Target looks to support Apple Pay once POS system upgrades complete
Target CEO Brian Cornell on Wednesday said his company wants to integrate Apple Pay across its retail chain, but must first install point-of-sale technology with chip and PIN or chip and signature technology to conform to the latest security standards.
Cornell revealed Target's plans during an interview at Re/code's Code Conference, saying the company's primary goal is to roll out secure POS terminals.
"I'd love to have Apple Pay today," he said, adding that Target will be "open-minded" about other payment platforms once the POS systems are operational. Cornell told attendees that he already informed Apple CEO Tim Cook of Target's intentions.
Target was hit with a massive security breach in December 2013 that saw the theft of credit card data belonging to tens of millions of customers. The new chip and PIN, or in some cases chip and signature, terminals are part of a broader initiative to clamp down on digital security. Cornell said changing over Target's existing POS system is a big undertaking, so he is keeping teams focused on the task at hand rather than attempt a simultaneous Apple Pay rollout.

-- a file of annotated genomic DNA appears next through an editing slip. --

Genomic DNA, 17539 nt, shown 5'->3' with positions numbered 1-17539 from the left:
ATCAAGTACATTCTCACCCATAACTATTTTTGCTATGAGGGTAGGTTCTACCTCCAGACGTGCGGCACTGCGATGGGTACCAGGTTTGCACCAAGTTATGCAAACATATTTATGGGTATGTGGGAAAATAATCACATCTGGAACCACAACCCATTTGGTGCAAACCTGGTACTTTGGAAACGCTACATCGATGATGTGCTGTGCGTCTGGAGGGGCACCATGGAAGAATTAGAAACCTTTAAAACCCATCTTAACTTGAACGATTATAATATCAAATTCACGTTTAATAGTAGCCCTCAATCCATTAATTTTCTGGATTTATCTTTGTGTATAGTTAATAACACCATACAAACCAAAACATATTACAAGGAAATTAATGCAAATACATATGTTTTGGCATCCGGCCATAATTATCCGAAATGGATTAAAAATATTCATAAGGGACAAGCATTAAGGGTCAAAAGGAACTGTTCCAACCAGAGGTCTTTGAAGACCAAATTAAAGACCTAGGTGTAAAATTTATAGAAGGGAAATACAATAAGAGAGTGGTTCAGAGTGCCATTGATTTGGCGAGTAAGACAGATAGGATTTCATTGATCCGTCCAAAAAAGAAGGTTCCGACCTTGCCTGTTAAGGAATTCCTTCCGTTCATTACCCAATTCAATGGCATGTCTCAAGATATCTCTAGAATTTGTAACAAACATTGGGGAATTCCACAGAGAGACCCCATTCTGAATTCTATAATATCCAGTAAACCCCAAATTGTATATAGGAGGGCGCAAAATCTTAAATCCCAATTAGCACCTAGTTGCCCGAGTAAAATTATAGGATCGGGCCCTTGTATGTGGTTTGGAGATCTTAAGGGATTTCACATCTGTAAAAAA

"Our focus is on getting chip-and-PIN in place in time for the holidays," Cornell said. "Down the line we want to accept all the types of payments that our guests want."
Apple Pay first launched in October 2014 with an in-store payments function reliant on iPhone 6 near-field communications functionality. Unlike other mobile solutions, Apple's service features tokenized transactions in which credit card information is replaced by unique digital identifiers generated on a per-transaction basis.
Tokenized transactions are thought to be more secure than barcode readers and other traditional data transfer methods, but the system requires compatible POS machines to work. So far, Apple Pay has made slow but steady progress toward wide adoption, most recently gaining support from grocer Trader Joe's and clothing retailer Express.